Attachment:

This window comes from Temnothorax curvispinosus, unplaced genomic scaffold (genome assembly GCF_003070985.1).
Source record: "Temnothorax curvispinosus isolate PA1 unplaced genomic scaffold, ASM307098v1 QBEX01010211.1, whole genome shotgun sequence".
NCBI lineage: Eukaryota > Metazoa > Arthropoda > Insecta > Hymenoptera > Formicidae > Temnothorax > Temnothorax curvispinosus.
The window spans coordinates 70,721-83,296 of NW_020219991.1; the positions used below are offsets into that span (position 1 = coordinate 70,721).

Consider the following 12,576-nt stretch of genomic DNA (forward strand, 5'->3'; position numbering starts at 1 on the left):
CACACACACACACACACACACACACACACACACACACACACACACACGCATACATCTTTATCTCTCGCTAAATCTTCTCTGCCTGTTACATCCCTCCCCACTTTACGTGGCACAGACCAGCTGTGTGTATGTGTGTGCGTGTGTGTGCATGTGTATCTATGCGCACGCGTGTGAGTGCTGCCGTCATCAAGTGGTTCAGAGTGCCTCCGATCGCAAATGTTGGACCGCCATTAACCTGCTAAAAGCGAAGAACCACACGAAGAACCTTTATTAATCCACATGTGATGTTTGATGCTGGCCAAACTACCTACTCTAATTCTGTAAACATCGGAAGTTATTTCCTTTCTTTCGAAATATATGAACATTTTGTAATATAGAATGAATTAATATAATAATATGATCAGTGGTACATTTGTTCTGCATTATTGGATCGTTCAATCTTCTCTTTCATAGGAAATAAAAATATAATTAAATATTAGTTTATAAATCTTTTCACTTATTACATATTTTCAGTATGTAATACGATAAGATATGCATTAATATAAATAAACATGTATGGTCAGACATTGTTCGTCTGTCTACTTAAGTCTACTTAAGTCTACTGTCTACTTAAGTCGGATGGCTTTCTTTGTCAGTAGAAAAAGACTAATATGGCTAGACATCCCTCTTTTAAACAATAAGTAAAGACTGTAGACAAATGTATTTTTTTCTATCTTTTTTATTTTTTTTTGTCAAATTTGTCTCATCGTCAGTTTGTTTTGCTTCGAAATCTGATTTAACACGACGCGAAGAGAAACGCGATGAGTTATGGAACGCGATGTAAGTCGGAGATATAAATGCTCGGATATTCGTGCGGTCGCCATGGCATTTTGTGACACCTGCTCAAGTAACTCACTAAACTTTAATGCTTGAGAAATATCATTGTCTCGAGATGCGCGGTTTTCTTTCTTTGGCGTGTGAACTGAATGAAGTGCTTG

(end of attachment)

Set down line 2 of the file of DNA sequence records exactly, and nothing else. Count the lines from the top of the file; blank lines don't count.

Source record: "Temnothorax curvispinosus isolate PA1 unplaced genomic scaffold, ASM307098v1 QBEX01010211.1, whole genome shotgun sequence".